PITTSFIELD >> On average, there are 1,600 unfilled jobs in the Berkshires ranging from Account Manager to Wait Staff. So why are people having a hard time getting a job and on the flip side, why aren't employers finding qualified candidates?
One of the more compelling reasons may be the lack of a clear connection between skills development and an actual job in the Berkshires, especially one that leads to a self-sustaining wage. Without this connection, too many individuals enroll in education or training only to find no work or just dead end jobs that don't pay the bills.
What would help? Having one resource that makes it easy to know what skills are needed; how long it takes to acquire those skills; what the real job prospects are locally; and what to expect for salary, benefits and advancement.
Who would benefit? Young adults without advanced job skills, middle age individuals with outdated skills, immigrants and many other job seekers would surely benefit from having a clear picture of the viable career pathways in our region.
So how do we make this happen?
Health care thriving
Look at health care, which accounts for nearly 1 in 5 jobs in the county. What if a major employer such as Berkshire Health Systems coordinated a user-friendly source that explained the basic skills to be a successful certified nursing assistant, with the current wage range (divided by hospital, nursing home, and private care placements), training locations and cost, and placement rate for graduates? Convenient links to local resources such as scholarships and financial aid would strengthen the outreach effort.
Consider "Rosa," who recently immigrated to the U.S. with her family. Political unrest in her native country made it difficult to find a job, but she had always wanted to work in health care. Rosa enrolled in the Pittsfield Adult Learning Center's English as a Second Language class and at the center's suggestion, attended an orientation at the American Red Cross about becoming a CNA.
Once her English improved, she enrolled in their month-long CNA training program. Because of strong partnerships with employers, the program matched Rosa with a job at Berkshire Medical Center. A year later, she was thrilled to qualify for BMC's advanced CNA training program that helped her gain additional skills and pay.
Another employment sector that people often talk about because it traditionally provided decent-paying jobs is manufacturing. Rapidly changing technical skill requirements and the increased need for post-secondary training have made it more difficult for job seekers in this field than during the "good old days" when a manufacturing job was almost guaranteed with just a high school diploma.
What if the nearly 40 tool & die manufacturers in the county jointly created a simple guide showing how specific training of a year or less could lead to an entry level position in a manufacturing career path, much like the former Berkshire Plastics Network once offered?
Consider "Larry." A high school dropout, he wasn't sure what to do with his life. A friend told him about the Reconnect Center in Pittsfield, where a counselor helped him develop a short-term plan. The first step was getting his HiSET (formerly GED) at one of the county's free adult literacy programs. The next step was registering at BerkshireWorks where he learned about a manufacturing skills course that guaranteed graduates an interview with one or more local companies. With support from a math tutor and a job skills coach, Larry obtained his basic manufacturing skills certificate, interviewed with a local manufacturer, and started on the third shift the following week.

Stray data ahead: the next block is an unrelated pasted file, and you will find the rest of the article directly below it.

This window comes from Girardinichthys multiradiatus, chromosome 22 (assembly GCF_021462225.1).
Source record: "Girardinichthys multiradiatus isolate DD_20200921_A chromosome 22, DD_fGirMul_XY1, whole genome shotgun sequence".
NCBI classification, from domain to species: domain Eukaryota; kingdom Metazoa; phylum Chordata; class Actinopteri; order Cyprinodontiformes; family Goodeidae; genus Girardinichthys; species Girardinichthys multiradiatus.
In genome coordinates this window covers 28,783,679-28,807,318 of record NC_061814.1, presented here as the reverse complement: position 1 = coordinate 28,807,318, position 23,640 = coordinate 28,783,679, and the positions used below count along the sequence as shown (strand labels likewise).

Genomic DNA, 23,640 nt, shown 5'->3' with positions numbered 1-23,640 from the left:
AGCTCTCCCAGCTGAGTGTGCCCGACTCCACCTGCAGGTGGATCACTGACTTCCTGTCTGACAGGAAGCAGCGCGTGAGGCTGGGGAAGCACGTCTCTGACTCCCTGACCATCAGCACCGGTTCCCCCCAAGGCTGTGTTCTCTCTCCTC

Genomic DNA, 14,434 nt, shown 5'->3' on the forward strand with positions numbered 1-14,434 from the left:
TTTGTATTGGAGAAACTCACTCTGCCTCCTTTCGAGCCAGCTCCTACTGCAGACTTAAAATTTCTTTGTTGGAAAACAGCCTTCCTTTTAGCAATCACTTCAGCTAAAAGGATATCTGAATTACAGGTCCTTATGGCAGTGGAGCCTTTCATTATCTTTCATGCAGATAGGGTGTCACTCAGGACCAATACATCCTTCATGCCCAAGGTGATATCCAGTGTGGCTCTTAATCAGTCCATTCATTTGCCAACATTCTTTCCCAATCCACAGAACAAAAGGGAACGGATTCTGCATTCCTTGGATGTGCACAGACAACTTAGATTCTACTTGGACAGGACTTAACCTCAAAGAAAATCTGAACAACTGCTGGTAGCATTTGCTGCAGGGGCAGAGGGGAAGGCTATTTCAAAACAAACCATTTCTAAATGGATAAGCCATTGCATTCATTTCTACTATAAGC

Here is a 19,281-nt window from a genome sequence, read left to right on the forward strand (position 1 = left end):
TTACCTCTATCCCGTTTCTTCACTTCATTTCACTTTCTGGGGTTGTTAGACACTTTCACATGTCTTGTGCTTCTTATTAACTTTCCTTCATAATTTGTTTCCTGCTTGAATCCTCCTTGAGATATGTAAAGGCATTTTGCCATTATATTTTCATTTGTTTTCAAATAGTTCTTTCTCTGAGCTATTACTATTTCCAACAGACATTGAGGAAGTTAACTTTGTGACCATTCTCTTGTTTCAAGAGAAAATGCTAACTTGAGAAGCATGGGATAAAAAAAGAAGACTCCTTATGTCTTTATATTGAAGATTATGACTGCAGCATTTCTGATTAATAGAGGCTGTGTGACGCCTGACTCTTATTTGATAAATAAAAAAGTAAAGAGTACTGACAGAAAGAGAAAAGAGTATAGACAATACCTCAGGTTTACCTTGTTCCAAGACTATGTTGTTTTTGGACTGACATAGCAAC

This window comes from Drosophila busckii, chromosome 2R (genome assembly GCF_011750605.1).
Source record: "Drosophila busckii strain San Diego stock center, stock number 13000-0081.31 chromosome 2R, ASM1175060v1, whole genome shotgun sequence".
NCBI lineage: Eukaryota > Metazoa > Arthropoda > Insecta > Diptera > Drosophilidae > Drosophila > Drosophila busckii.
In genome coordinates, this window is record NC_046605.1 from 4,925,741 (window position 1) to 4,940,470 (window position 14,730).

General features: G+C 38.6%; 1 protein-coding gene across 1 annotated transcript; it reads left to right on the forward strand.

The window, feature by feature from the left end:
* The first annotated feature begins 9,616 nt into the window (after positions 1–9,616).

It's a win-win situation for Larry and his employer. Thanks to a comprehensive approach, Larry has relevant technical and soft skills, and knows his employer will help him get more training so that he can advance up a career ladder. The employer gains an employee with up-to-date technical skills who understands shift work and is positioned for success.
IT is everywhere
Another industry receiving attention these days is Information Technology. IT is increasingly part of nearly every job sector, including auto repair shops, health care, hospitality and professional services, but the link between technology skills and actual living wage jobs in the Berkshires remains vague.
Are there some employers or training providers willing to coordinate an information campaign that focuses on a viable career path in the Berkshires for computer, information management and other IT related jobs?
Imagine someone like Julie, a single parent with two children. She faced many challenges as a young mom but with hard work and dedication, she overcame drug addiction and enrolled in Berkshire Community College's Project Link transition program. With renewed confidence, she returned to BCC the following year, earning a computer programming certificate that qualified her for a full time job as an information technology support specialist at a local company.
Julie, Larry and Rosa also share one thing in common. They were enrolled in programs that connected the dots between career identification, skills acquisition and job placement, and provided on-going job-related support for up to a year.
The Berkshires has its share of challenges, but it has a proven record of successfully addressing community issues through collaborative efforts. Making it easier for job seekers to understand the viable career pathways in our region by strengthening partnerships between job skill providers and employers may be the key to attracting and retaining a vibrant labor force in the Berkshires.
Claudine Chavanne is a community planner with the Pittsfield Adult Learning Center.